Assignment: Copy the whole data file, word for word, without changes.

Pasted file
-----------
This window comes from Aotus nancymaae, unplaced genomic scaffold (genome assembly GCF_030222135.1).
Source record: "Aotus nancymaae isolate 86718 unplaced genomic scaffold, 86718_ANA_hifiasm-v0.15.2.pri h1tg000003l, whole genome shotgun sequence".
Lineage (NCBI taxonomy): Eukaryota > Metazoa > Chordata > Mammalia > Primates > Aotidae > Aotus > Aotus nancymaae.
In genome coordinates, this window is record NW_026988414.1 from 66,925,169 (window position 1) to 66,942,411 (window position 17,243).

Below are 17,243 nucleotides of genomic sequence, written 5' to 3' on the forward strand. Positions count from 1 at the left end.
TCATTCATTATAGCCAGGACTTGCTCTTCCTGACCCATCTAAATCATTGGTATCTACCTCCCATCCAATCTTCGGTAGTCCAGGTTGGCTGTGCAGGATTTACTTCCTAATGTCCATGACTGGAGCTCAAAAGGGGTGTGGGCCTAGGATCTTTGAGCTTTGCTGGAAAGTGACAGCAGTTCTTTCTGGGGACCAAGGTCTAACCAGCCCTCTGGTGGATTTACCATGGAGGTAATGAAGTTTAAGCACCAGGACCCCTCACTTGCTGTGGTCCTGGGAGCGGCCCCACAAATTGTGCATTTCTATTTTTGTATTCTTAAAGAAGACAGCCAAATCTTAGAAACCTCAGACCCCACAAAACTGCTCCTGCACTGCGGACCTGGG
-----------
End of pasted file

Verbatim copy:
This window comes from Aotus nancymaae, unplaced genomic scaffold (genome assembly GCF_030222135.1).
Source record: "Aotus nancymaae isolate 86718 unplaced genomic scaffold, 86718_ANA_hifiasm-v0.15.2.pri h1tg000003l, whole genome shotgun sequence".
Lineage (NCBI taxonomy): Eukaryota > Metazoa > Chordata > Mammalia > Primates > Aotidae > Aotus > Aotus nancymaae.
In genome coordinates, this window is record NW_026988414.1 from 66,925,169 (window position 1) to 66,942,411 (window position 17,243).

Below are 17,243 nucleotides of genomic sequence, written 5' to 3' on the forward strand. Positions count from 1 at the left end.
TCATTCATTATAGCCAGGACTTGCTCTTCCTGACCCATCTAAATCATTGGTATCTACCTCCCATCCAATCTTCGGTAGTCCAGGTTGGCTGTGCAGGATTTACTTCCTAATGTCCATGACTGGAGCTCAAAAGGGGTGTGGGCCTAGGATCTTTGAGCTTTGCTGGAAAGTGACAGCAGTTCTTTCTGGGGACCAAGGTCTAACCAGCCCTCTGGTGGATTTACCATGGAGGTAATGAAGTTTAAGCACCAGGACCCCTCACTTGCTGTGGTCCTGGGAGCGGCCCCACAAATTGTGCATTTCTATTTTTGTATTCTTAAAGAAGACAGCCAAATCTTAGAAACCTCAGACCCCACAAAACTGCTCCTGCACTGCGGACCTGGG